The American Association for the Advancement of Science (AAAS) has called for a moratorium on germline gene therapy - treating diseases by altering the genetic information in the egg, sperm or embryo. Changing the human genome in ways that could be passed on from one generation to the next would be unsafe and unethical, conclude ethicists Mark Frankel and Audrey Chapman in their report. They state that a new public body should be appointed immediately to oversee research in the area.
The authors also call for a ban on any procedures that might accidentally result in an inherited genetic change. They cite an experimental fertility treatment that involves removing material (cytoplasm) from a donor egg and injecting into another egg to improve its viability. But a small amount of genetic information is also transferred during the process, in the form of mitochondrial DNA. The report says this could lead to a type of 'inheritable genetic modification', and argues that it should not be done at present.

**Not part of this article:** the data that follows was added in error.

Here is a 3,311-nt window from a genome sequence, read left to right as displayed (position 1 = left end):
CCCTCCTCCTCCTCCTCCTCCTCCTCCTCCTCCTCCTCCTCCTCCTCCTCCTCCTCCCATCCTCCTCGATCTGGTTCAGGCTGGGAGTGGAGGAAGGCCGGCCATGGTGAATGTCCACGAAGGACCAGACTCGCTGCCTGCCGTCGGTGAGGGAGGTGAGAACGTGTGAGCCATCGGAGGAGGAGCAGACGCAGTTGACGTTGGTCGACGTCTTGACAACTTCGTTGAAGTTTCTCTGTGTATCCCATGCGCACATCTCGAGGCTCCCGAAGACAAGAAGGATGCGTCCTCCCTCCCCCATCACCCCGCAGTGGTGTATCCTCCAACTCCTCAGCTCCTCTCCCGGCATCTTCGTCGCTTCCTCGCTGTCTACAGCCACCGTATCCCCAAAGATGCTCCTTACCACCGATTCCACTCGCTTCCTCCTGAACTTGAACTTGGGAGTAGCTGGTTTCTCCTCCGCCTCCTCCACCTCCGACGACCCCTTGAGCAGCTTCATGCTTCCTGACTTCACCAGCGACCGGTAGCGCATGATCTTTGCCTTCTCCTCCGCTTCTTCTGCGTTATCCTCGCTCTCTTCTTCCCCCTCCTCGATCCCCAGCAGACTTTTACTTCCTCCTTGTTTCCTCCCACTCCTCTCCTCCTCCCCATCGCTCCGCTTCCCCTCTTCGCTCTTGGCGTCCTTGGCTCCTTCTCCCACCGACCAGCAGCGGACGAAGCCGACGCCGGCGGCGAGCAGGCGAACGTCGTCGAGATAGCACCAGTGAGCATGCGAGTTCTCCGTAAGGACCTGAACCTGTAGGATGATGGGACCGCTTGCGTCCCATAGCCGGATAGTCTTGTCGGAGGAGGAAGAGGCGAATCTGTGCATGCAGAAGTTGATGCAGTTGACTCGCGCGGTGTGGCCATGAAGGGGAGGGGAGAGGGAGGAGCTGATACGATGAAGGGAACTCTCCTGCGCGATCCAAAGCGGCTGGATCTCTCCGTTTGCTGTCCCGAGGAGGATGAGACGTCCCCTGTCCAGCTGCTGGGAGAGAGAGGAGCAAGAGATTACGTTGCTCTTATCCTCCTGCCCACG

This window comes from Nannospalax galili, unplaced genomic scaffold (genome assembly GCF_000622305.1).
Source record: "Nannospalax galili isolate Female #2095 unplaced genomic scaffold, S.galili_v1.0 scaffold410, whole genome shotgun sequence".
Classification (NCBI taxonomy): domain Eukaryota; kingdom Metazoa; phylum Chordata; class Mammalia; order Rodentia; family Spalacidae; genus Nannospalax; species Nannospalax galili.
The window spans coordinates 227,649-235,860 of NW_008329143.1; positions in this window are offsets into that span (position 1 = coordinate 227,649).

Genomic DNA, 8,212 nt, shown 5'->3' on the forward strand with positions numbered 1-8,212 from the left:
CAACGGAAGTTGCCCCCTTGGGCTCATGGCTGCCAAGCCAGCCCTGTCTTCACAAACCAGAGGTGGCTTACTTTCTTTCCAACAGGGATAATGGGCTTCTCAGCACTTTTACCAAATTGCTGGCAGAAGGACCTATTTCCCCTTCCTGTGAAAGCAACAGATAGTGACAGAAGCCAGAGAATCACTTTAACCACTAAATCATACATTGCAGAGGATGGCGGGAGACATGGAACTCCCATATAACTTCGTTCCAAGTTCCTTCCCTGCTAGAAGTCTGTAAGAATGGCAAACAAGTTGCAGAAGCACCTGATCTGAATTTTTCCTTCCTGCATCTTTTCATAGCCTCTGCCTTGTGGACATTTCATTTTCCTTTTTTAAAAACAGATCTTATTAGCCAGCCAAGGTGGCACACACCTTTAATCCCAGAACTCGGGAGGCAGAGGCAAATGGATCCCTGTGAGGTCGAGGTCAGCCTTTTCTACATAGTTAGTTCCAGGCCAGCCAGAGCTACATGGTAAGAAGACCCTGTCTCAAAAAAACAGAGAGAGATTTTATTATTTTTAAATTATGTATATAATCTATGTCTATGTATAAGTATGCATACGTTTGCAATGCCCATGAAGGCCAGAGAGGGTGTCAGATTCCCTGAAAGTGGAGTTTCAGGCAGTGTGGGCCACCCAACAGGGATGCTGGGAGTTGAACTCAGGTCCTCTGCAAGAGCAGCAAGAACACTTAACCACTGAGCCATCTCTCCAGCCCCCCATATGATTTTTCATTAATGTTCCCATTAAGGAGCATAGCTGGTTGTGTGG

Jacques Cohen, director of the Institute of Reproductive Medicine and Science in Livingston, New Jersey agrees the technique is highly experimental, but said it was an 'incredible stretch' to call it germline gene therapy. He added the technique had so far resulted in the birth of 15 healthy babies.
A spokesman for the Genetic Interest Group (GIG), a UK support group for people affected by genetic conditions, told BBC News Online that germline gene therapy should not be ruled out altogether. 'We've always said that while it shouldn't be done at the moment for safety and technical reasons, it should be left open as a possibility at some point in the future' said John Gillott.
Sources and References
Moratorium urged on germ line gene therapy
AAAS calls for more gene-therapy oversight
Report: delay human tests